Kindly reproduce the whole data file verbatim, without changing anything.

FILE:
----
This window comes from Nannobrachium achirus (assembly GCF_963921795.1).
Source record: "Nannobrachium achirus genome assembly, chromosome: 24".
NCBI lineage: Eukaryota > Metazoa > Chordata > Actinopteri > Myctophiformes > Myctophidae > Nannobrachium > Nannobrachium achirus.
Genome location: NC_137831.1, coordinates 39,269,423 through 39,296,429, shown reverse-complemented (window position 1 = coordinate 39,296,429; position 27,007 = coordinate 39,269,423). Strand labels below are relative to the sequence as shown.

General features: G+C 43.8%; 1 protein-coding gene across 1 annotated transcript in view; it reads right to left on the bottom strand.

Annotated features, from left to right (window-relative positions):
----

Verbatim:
This window comes from Nannobrachium achirus (assembly GCF_963921795.1).
Source record: "Nannobrachium achirus genome assembly, chromosome: 24".
NCBI lineage: Eukaryota > Metazoa > Chordata > Actinopteri > Myctophiformes > Myctophidae > Nannobrachium > Nannobrachium achirus.
Genome location: NC_137831.1, coordinates 39,269,423 through 39,296,429, shown reverse-complemented (window position 1 = coordinate 39,296,429; position 27,007 = coordinate 39,269,423). Strand labels below are relative to the sequence as shown.

General features: G+C 43.8%; 1 protein-coding gene across 1 annotated transcript in view; it reads right to left on the bottom strand.

Annotated features, from left to right (window-relative positions):